Sunday, July 22, 2018

July 22, 2018 - Sneaky Spiders and Sad News

Loons may get all the attention this time of year, but there's plenty of other action taking place around the lakes.  One recent morning I heard the sound of an attack on an old rotting snag, and I was able to track down the source.

Pileated woodpeckers are one of the more impressive New England birds and their populations have been growing since agriculture was widely abandoned in the late 1800s.  As the forests have regrown and become mature, more trees are dying, providing food sources for many animals.  It's important to wildlife to let dead snags stand if they're not a danger to homes or people.

With lots of summer flowers in bloom, close inspection will often reveal insects attracted to their pollen and nectar.  And sometimes, an even more careful look will reveal creatures which come to feed on the insects feeding on the flowers.  Linda found this pretty spider in her garden and brought it in to show me.  (Isn't she amazing?)
Goldenrod spider (Misumena vatia)
The goldenrod spider - so named because it's often found on goldenrod where its color lets in blend in - is one of my favorites;  it should be one of yours too as it is harmless to people even if it does look a little bit evil.

But it is an enemy to wasps which are its favorite food.  It also doesn't make webs except to hold its eggs - it attacks its prey directly by simply hiding in plain sight.  And it has a pretty amazing property in that it can change its color from yellow to white depending on the flower on which it's hunting, waiting for its prey to arrive.  Here's one I saw a few years ago on a magenta-colored flower, where it had turned itself white with pink stripes.

The color change happens slowly - it can take a month [Ref:  Kidzone] - but it is effective.  Here is a picture from that web site:
Goldenrod spider consuming a bee.  Photo by Olaf Leillinger,  CC BY-SA 3.0
Look carefully at your flowers and maybe you'll find one.  While you're searching, you're bound to see other insects taking advantage of pollen and nectar, as well as the carnivorous insects preying on them.
A bumblebee collecting pollen from meadowsweet (Spiraea latifolia)

Even without living creatures, you'll find plenty of beauty in New Hampshire's native summer blooms.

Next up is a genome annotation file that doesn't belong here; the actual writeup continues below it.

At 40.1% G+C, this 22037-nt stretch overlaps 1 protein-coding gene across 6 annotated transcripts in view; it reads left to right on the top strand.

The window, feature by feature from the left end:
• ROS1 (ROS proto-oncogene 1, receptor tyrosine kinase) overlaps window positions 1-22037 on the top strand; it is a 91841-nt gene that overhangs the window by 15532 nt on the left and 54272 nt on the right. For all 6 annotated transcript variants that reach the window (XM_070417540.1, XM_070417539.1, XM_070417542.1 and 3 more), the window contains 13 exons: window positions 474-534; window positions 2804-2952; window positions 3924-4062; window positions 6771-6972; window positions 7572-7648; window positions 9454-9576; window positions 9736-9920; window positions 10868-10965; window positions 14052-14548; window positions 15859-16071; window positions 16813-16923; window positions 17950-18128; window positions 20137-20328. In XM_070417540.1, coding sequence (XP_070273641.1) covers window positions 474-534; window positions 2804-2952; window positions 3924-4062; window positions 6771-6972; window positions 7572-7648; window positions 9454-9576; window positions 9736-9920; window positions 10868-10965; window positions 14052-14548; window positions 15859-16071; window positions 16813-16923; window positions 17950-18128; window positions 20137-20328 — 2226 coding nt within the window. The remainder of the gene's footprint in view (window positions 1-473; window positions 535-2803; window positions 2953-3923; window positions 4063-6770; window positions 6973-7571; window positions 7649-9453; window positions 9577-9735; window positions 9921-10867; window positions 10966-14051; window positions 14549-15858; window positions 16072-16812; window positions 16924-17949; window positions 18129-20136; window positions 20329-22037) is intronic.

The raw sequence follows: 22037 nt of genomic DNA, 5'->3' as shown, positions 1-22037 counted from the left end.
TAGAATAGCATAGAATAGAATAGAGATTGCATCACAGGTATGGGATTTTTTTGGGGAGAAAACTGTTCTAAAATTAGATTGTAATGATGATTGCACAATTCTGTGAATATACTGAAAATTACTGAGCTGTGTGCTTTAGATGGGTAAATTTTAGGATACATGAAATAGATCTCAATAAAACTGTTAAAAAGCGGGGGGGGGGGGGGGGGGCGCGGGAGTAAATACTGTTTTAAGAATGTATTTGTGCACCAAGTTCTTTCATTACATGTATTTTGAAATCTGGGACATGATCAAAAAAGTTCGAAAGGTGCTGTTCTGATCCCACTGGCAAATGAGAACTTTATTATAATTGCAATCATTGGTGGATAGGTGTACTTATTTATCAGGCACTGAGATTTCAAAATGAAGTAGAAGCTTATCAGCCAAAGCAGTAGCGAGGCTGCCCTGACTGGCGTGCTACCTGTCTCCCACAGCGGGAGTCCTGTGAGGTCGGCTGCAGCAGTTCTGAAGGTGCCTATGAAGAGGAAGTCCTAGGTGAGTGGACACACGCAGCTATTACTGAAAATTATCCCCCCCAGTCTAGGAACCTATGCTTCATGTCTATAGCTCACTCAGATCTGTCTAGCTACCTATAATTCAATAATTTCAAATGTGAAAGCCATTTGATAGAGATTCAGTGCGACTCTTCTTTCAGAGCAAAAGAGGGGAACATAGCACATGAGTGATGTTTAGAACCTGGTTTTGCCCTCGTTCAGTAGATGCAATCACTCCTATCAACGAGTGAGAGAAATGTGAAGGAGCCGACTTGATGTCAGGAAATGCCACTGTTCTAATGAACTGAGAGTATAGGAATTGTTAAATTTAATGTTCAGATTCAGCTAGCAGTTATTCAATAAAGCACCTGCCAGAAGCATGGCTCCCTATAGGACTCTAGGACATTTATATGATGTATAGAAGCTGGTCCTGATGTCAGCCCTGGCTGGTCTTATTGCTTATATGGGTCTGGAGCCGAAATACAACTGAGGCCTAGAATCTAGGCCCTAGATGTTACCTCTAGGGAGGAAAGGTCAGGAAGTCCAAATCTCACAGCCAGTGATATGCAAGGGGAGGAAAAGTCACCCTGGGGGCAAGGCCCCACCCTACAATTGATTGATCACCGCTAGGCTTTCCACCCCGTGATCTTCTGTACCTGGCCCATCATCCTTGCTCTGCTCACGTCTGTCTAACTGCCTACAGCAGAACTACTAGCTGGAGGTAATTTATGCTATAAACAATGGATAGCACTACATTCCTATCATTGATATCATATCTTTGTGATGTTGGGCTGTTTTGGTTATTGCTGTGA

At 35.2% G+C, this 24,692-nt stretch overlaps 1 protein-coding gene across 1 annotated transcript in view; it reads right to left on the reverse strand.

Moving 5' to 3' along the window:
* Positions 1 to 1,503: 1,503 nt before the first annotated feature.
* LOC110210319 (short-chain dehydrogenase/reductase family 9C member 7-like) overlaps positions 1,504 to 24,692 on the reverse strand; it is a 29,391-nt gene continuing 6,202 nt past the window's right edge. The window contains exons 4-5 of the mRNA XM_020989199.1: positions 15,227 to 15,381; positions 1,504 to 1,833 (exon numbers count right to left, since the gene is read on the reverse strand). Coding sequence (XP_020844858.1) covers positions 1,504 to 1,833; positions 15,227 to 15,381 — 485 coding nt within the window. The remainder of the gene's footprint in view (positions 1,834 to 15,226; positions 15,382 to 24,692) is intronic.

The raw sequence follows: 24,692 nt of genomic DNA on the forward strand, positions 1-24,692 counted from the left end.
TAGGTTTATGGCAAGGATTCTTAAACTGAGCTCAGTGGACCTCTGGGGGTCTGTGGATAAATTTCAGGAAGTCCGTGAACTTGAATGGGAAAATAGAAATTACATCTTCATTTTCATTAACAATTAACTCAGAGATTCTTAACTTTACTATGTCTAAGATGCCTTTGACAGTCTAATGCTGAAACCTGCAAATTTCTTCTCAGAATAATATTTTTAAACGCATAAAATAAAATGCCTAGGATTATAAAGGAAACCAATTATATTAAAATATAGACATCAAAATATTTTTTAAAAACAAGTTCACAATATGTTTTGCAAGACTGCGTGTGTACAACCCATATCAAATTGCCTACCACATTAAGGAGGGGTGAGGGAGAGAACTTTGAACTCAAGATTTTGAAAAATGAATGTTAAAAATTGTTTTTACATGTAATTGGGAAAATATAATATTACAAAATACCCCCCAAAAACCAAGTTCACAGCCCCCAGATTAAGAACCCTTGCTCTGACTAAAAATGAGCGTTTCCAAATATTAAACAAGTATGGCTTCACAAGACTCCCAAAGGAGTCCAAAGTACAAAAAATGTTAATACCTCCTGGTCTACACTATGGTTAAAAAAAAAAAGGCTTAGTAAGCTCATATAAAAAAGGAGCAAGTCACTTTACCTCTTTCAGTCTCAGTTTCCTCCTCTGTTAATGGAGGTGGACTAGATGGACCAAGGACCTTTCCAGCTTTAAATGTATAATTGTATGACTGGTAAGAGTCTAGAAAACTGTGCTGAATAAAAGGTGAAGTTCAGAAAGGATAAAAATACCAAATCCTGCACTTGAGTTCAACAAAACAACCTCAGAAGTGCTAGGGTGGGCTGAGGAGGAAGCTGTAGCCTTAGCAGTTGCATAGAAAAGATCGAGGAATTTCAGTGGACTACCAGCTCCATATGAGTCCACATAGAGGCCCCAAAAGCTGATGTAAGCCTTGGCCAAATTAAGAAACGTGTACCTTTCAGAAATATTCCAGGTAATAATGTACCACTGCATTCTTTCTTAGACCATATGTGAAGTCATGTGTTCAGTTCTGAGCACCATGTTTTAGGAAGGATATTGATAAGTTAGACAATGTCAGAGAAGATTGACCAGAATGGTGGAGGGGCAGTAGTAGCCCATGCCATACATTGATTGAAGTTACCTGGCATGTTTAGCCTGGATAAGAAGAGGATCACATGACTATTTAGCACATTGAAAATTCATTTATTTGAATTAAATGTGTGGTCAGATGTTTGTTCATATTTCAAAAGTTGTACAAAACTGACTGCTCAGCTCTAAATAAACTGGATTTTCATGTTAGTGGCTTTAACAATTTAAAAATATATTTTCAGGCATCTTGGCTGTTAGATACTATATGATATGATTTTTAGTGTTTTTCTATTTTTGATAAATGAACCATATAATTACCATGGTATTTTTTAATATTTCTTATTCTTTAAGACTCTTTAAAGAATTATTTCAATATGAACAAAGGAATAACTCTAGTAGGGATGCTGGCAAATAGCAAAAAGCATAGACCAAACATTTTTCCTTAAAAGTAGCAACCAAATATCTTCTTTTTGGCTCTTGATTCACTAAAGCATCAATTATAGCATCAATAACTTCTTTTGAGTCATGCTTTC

Meadowsweet and Buttonbush along the mill brook
Tiny meadowsweet blossoms
Buttonbush flower (Cephalanthus occidentalis)
Spreading Dogbane (Apocynum androsaemifolium)

Now the update on the loons, and there is sad news to report.  The younger of the two loons chicks has been lost, apparently to a hawk.  On Thursday morning we witnessed a hawk attack on Sam, followed by awful loon calls.  But after a few moments of fear from not seeing the little chick, out popped Sam from behind a parent!  As of yesterday, Sam was still alive and well, though the battle is far from over.  Amy Wilson observed a long defense of Sam from a rogue loon that thankfully ended with the attacker being driven off.
Sam's parent fighting off an attacking rogue.  Photo by Amy Wilson.
But it will undoubtedly be back.
Sam in a quieter moment.  Photo by Amy Wilson.

Later that day there was a report of another hawk attack on the younger Justintime, and apparently little Justin' wasn't as fortunate as Sam.  Justintime hasn't been seen since, including during a thorough search by the Thorpe's on Saturday for the Loon Preservation Committee's annual loon census.  And the loss wasn't due to lack of trying by the parents, as they were doing their best to protect their offspring.
Justintime being well guarded by a protective parent.  Photo by Debby Crowely.
So here is one more look at Justintime, with many thanks to Debby.
Photo by Debby Crowely

It's a tough life for New Hampshire's loons, but I can understand why they choose to reside here in spite of the difficulty - it's such a beautiful place to live.

Tall meadow rue, seen from loon-eye level

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